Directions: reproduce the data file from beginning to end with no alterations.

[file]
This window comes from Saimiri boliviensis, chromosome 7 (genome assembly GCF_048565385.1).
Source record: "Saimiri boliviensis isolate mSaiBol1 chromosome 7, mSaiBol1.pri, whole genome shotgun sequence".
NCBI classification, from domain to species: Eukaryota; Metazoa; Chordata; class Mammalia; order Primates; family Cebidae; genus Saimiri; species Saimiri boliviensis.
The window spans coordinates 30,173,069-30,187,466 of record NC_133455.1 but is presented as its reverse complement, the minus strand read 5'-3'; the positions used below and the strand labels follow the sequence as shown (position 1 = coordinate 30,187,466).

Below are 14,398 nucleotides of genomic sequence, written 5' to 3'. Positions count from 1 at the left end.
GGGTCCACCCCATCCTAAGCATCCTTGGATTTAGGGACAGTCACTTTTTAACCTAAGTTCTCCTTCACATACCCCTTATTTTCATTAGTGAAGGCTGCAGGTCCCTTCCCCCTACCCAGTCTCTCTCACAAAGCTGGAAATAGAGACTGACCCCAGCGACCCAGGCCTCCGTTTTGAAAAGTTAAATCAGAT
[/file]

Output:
This window comes from Saimiri boliviensis, chromosome 7 (genome assembly GCF_048565385.1).
Source record: "Saimiri boliviensis isolate mSaiBol1 chromosome 7, mSaiBol1.pri, whole genome shotgun sequence".
NCBI classification, from domain to species: Eukaryota; Metazoa; Chordata; class Mammalia; order Primates; family Cebidae; genus Saimiri; species Saimiri boliviensis.
The window spans coordinates 30,173,069-30,187,466 of record NC_133455.1 but is presented as its reverse complement, the minus strand read 5'-3'; the positions used below and the strand labels follow the sequence as shown (position 1 = coordinate 30,187,466).

Below are 14,398 nucleotides of genomic sequence, written 5' to 3'. Positions count from 1 at the left end.
GGGTCCACCCCATCCTAAGCATCCTTGGATTTAGGGACAGTCACTTTTTAACCTAAGTTCTCCTTCACATACCCCTTATTTTCATTAGTGAAGGCTGCAGGTCCCTTCCCCCTACCCAGTCTCTCTCACAAAGCTGGAAATAGAGACTGACCCCAGCGACCCAGGCCTCCGTTTTGAAAAGTTAAATCAGAT